Adele Ritchie, and the Appalachian Trail

Moyhu’s Adele Ritchie is on the walk of a lifetime, dedicating months to trek the entire 3500 kilometre journey along the Appalachian Trail in the USA.

The former Rural City of Wangaratta revegetation worker, and avid Warby Range bushwalkers, is about a third of the way to the end point of the Trail, in Maine.

The Appalachian National Scenic Trail extends from Springer Mountain in Georgia, to Mount Katahdin in Maine. The Trail was first mooted in 1921, and completed in 1937, although maintenance, and improvements are always ongoing.

About two million people access the Trail each year, mostly walkers, but also skiers in winter. Only about 2700 walkers complete the full length of the Trail each year.

The Trail is tough enough, but with three delayed flights and take-offs, Adele, and her husband Ian, had a bumpy journey to Florida, but eventually made their way to accommodation in Gainsville.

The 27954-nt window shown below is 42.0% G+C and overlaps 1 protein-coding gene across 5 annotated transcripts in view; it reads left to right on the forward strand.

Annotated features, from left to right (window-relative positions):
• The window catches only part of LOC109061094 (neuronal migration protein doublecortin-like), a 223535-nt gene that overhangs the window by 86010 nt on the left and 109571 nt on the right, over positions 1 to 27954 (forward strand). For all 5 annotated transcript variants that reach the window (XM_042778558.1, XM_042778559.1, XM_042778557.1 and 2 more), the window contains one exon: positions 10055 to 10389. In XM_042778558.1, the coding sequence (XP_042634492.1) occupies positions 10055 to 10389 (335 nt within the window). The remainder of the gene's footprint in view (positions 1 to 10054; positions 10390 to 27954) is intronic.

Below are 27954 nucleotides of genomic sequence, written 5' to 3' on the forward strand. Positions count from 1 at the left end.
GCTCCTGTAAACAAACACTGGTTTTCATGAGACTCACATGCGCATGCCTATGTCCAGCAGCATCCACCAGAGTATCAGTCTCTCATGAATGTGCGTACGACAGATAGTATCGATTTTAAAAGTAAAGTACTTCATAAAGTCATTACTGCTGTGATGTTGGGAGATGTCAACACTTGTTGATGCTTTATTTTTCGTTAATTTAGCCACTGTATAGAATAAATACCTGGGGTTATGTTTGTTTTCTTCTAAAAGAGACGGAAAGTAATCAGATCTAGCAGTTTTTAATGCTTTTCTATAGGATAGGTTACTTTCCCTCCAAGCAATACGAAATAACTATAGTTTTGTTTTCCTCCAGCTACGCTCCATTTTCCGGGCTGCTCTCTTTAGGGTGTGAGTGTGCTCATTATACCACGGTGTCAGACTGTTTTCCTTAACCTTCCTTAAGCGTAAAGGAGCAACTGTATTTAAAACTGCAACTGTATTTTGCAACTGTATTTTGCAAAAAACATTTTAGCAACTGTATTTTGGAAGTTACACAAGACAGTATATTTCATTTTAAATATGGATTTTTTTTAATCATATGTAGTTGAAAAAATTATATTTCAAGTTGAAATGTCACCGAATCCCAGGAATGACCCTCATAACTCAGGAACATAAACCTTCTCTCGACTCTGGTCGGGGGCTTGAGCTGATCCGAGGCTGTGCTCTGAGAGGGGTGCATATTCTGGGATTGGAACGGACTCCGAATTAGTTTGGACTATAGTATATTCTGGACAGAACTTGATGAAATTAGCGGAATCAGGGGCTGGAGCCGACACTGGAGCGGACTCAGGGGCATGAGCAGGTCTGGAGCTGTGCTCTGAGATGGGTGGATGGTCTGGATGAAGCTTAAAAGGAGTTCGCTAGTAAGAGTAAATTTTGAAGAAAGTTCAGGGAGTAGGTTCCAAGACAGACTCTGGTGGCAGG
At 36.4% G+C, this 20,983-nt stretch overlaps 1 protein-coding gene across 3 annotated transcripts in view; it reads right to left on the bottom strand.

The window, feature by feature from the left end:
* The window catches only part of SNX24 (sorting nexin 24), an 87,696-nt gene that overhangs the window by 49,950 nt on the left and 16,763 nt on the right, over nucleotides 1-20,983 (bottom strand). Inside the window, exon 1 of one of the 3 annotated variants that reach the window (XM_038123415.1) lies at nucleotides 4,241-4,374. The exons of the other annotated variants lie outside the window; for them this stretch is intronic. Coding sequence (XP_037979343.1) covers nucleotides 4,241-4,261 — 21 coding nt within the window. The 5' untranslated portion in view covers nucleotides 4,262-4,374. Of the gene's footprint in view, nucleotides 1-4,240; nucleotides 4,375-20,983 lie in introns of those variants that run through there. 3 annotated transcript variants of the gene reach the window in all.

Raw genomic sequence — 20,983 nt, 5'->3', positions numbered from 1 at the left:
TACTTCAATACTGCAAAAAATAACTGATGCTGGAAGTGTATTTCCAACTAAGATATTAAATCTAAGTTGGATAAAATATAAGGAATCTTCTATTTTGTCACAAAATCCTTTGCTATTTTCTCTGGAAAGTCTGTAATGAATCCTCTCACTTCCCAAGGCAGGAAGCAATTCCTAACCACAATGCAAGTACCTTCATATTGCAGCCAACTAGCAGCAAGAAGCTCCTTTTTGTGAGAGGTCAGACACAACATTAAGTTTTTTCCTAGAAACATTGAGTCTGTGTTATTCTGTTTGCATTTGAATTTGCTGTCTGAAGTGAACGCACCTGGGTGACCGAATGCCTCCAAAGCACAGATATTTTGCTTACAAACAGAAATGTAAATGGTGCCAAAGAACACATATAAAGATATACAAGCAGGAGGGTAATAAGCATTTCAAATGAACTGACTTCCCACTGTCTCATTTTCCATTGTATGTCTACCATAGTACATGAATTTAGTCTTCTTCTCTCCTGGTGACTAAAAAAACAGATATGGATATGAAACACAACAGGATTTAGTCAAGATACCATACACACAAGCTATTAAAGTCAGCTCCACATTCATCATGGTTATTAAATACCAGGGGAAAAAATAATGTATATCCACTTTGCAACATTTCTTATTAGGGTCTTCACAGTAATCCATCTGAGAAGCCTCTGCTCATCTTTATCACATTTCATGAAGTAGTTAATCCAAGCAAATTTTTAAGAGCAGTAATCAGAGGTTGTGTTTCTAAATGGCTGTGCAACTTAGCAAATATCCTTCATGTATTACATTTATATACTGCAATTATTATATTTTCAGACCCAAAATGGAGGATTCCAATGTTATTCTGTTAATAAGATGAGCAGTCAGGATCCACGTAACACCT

Adele has been mapping her journey on the blog site WordPress, where she describes every few day’s adventures, weather and moods.

In her blog of the 30km section from John’s Hollow Shelter, through to the Brown Creek Shelter, she says “I was making really good time, and enjoying the track, until a thunderstorm struck”.

“It was very scary, and I thought that the lightning had got a little close to me, and the hairs on my arm stood up, but then I heard a squeak in my ear.”

“I later found out that another guy had had an even closer call, and he actually saw the lightning strike in front of him”.

“I hadn’t though about how our walking poles would make good conductors, but he dropped his poles, and ran”.

Adele has previously completed the Australian Alpine Walking Track (665km, Walhalla to Canberra), and the Hume and Hovell Trail in NSW (426km, Yass to Albury), but the Appalachian Trail is her longest walk to date, with the longest distance covered in any one day being 32km.


See our Useful Links section (under ‘Recent Posts/Appalachian Trail’) for further info from Adele’s blog.

[Adapted from an original article in the Wangaratta Chronicle (15/08/2018), with additional info from Chris Mclaughlin]

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